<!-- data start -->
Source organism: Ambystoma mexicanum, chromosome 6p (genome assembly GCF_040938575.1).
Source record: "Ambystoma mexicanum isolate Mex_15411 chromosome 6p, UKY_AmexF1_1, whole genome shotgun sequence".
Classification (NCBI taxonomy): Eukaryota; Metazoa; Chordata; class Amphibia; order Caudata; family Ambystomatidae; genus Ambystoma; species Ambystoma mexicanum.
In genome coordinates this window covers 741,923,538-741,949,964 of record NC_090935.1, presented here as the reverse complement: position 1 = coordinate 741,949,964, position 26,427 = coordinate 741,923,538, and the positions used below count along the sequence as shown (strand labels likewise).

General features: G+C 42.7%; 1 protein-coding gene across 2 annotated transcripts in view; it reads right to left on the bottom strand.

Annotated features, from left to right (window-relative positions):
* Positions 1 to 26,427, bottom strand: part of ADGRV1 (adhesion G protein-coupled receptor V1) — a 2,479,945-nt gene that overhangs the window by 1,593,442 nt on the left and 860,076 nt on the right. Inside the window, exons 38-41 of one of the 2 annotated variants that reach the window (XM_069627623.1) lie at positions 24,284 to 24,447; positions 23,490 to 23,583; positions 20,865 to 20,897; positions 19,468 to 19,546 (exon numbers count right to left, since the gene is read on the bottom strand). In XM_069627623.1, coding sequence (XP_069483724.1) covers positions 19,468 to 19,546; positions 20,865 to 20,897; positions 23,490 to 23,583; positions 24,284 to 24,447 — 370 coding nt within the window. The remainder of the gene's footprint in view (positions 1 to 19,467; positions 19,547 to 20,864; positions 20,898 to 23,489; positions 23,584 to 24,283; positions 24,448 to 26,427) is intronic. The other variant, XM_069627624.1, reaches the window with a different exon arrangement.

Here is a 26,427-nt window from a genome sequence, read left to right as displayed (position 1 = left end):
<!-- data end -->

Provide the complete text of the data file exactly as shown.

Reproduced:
Source organism: Ambystoma mexicanum, chromosome 6p (genome assembly GCF_040938575.1).
Source record: "Ambystoma mexicanum isolate Mex_15411 chromosome 6p, UKY_AmexF1_1, whole genome shotgun sequence".
Classification (NCBI taxonomy): Eukaryota; Metazoa; Chordata; class Amphibia; order Caudata; family Ambystomatidae; genus Ambystoma; species Ambystoma mexicanum.
In genome coordinates this window covers 741,923,538-741,949,964 of record NC_090935.1, presented here as the reverse complement: position 1 = coordinate 741,949,964, position 26,427 = coordinate 741,923,538, and the positions used below count along the sequence as shown (strand labels likewise).

General features: G+C 42.7%; 1 protein-coding gene across 2 annotated transcripts in view; it reads right to left on the bottom strand.

Annotated features, from left to right (window-relative positions):
* Positions 1 to 26,427, bottom strand: part of ADGRV1 (adhesion G protein-coupled receptor V1) — a 2,479,945-nt gene that overhangs the window by 1,593,442 nt on the left and 860,076 nt on the right. Inside the window, exons 38-41 of one of the 2 annotated variants that reach the window (XM_069627623.1) lie at positions 24,284 to 24,447; positions 23,490 to 23,583; positions 20,865 to 20,897; positions 19,468 to 19,546 (exon numbers count right to left, since the gene is read on the bottom strand). In XM_069627623.1, coding sequence (XP_069483724.1) covers positions 19,468 to 19,546; positions 20,865 to 20,897; positions 23,490 to 23,583; positions 24,284 to 24,447 — 370 coding nt within the window. The remainder of the gene's footprint in view (positions 1 to 19,467; positions 19,547 to 20,864; positions 20,898 to 23,489; positions 23,584 to 24,283; positions 24,448 to 26,427) is intronic. The other variant, XM_069627624.1, reaches the window with a different exon arrangement.

Here is a 26,427-nt window from a genome sequence, read left to right as displayed (position 1 = left end):